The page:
australian dollars minimum wage
Clare Mason holds A$15.96 in her hands, the amount she earns in one hour on the minimum wage, at the Gujaga Child Care Centre La Perouse June 18, 2013. Reuters/David Gray

A Perth restaurant owner has been ordered to pay a fine worth more than $200,000 for exploiting an overseas worker. Simon Peter Mackenzie paid his cook almost nothing for four months of work then sacked him via text message for being sick.

The Federal Court heard on Monday that Mackenzie employed an overseas worker as the cook for the Indian restaurant Curry Tree in Nedlands before the restaurant was burnt down in 2014. The worker, a 24-year-old Indian national who was in Australia on a bridging visa, was paid $200 in cash for his first few days of work in 2012. But then he worked six nights per week for the next four months without receiving any pay.

The unnamed worker was reluctant to complain because he was hoping Mackenzie’s company, Siner Enterprises Pty Ltd, would sponsor him on a work visa. When he sent Mackenzie a text message to inform him he could not attend work because he was sick and would just provide a medical certificate the following day, Mackenzie responded with a series of messages, terminating him and then threatening him.

“dont come back,” Mackenzie initially wrote before adding, “Dont expect .any sympathy,pls don’t my lawyer sue you for defamation of/mycharacter. Pls return key today.” [sic]

He added a short time later, “If you dont answer i will ring the police and say you possession of my keys to my business and I want them bak. they will come to your house and arrest you for theft.” [sic]

The worker lodged a complaint after that, and the Fair Work Ombudsman commenced an investigation. Mackenzie denied any wrongdoing, claiming he and his company were in compliance with workplace laws. But the court found them to be in violation of the laws.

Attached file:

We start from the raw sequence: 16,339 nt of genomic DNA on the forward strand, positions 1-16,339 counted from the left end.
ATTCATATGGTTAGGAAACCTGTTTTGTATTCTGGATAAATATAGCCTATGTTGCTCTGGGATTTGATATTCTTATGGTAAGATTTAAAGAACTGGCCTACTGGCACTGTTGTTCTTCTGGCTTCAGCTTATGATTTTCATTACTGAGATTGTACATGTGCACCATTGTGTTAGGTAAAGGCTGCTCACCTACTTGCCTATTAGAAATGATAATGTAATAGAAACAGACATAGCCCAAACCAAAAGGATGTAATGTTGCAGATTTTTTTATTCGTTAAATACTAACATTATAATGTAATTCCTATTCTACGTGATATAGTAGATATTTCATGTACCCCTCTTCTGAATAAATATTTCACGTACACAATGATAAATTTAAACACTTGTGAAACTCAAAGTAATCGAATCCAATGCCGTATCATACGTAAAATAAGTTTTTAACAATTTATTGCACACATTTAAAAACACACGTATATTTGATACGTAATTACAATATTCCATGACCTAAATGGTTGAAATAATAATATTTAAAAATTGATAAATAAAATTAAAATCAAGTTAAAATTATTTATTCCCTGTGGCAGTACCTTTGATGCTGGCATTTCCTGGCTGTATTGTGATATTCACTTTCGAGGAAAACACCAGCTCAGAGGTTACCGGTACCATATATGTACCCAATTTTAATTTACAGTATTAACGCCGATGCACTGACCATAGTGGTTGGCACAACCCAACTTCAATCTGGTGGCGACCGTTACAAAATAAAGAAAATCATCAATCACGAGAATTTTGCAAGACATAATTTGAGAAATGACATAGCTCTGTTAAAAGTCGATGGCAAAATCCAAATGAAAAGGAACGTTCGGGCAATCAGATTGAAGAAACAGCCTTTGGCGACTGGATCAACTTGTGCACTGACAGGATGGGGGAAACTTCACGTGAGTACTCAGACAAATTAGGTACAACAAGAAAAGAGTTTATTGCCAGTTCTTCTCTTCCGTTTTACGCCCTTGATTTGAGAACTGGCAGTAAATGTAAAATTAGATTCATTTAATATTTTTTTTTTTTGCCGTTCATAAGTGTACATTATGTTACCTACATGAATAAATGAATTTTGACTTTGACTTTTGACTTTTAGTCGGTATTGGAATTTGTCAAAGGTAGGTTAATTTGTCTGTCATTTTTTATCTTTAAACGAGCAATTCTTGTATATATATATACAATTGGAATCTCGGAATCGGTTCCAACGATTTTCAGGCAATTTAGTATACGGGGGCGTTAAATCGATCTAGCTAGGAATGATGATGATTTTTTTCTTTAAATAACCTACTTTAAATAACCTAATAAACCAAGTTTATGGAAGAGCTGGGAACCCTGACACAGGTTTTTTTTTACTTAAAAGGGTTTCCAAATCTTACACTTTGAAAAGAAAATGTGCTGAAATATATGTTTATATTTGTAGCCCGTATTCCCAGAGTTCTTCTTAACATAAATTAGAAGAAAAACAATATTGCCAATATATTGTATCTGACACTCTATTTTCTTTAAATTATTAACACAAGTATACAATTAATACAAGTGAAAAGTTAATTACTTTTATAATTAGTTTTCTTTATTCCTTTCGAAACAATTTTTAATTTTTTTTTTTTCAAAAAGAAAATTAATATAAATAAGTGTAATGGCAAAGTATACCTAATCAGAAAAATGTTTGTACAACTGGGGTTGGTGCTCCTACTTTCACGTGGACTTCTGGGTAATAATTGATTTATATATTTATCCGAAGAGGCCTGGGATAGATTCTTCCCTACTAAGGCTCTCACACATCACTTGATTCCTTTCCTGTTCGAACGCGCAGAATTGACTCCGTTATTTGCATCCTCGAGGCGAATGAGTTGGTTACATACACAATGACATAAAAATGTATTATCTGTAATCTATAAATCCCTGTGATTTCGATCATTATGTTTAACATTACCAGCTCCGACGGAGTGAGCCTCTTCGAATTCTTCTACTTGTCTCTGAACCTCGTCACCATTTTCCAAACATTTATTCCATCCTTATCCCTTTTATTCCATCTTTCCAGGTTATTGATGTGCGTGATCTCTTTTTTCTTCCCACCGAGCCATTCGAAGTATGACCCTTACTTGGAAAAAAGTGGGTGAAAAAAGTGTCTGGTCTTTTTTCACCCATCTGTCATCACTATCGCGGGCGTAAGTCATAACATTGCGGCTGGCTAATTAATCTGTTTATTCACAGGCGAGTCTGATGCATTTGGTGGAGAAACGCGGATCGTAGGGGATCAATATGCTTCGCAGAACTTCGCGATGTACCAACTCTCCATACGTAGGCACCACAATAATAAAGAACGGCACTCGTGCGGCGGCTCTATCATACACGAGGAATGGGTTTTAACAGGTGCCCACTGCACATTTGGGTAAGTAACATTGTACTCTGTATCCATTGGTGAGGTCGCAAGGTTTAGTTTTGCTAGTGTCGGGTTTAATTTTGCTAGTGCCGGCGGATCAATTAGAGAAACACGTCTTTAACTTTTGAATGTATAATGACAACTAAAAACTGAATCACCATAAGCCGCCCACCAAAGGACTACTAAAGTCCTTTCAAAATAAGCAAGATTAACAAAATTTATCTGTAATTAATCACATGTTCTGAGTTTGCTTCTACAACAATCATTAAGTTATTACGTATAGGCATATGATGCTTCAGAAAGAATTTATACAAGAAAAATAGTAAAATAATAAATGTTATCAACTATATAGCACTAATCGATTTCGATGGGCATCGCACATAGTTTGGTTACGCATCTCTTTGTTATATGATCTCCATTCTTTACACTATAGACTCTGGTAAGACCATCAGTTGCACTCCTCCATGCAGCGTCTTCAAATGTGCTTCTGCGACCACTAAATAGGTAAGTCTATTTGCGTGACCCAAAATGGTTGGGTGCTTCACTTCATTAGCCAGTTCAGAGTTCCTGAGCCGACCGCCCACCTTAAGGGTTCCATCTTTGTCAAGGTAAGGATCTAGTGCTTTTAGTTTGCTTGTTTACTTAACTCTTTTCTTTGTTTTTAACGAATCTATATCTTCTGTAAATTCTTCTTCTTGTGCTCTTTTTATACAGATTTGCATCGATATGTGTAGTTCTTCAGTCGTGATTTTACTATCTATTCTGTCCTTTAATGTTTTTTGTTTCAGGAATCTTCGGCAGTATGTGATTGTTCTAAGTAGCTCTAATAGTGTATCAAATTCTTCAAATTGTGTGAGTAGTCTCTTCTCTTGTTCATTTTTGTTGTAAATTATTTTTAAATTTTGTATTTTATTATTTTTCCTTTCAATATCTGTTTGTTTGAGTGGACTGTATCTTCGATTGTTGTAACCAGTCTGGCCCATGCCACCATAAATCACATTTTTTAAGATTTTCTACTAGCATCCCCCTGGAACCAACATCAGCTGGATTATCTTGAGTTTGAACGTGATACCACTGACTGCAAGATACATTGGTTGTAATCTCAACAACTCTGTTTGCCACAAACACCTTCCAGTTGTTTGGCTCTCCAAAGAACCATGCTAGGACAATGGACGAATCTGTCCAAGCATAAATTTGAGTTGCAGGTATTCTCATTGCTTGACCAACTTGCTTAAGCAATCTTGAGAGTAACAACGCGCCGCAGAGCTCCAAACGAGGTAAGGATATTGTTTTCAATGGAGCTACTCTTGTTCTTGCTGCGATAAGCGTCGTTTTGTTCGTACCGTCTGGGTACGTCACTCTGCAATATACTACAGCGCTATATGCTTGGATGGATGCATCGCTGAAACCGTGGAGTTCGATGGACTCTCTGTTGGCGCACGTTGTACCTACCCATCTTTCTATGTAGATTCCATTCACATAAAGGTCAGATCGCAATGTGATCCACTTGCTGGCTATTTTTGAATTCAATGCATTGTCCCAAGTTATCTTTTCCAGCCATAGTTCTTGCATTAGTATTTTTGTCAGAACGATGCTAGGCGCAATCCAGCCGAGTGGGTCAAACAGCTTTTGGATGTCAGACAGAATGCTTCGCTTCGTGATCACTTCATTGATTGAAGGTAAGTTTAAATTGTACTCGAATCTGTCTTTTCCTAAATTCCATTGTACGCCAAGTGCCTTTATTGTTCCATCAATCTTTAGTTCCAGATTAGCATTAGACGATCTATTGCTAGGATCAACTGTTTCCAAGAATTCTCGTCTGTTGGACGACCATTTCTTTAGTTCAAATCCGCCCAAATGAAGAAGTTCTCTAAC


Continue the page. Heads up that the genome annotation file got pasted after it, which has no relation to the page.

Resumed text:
Judge Antoni Lucev said the manner in which Mackenzie terminated the worker’s employment was “more egregious” and the “deliberateness of the contraventions is plainly proven.” He also criticised Mackenzie’s conduct in court, saying the owner displayed “sheer belligerence” and directed “hostility” towards the worker and the FWO legal representatives. Mackenzie even went as far as to suggest that the worker might have somehow been involved in the events leading to the burning down of the restaurant when there had been no evidence supporting it.

Lucev said Mackenzie did not display remorse and had instead said he would not apologise. The owner’s attitude is a “serious concern in relation to any possible future employment by him or by any company he is associated with,” the judge said.

Fair Work Ombudsman Natalie James applauded the court’s decision, saying it sends a message that deliberate exploitation of overseas workers in the country has serious consequences.

“This case involved shameful exploitation of a vulnerable worker and the employer’s conduct in this matter thoroughly deserved the strong criticism it received from the court,” she said. “Migrant and overseas workers in Australia are lawfully entitled to the same minimum wages and conditions as any other worker. There is no place in Australia for this kind of highly exploitative and callous treatment of a young, overseas worker — and we will not hesitate to pursue any business operator who seeks to engage in this type of conduct.”

Mackenzie has been penalised $34,815, while Siner Enterprises has been penalised $174,075. In addition, they were ordered to pay the worker a total of $32,661 in outstanding wages and compensation.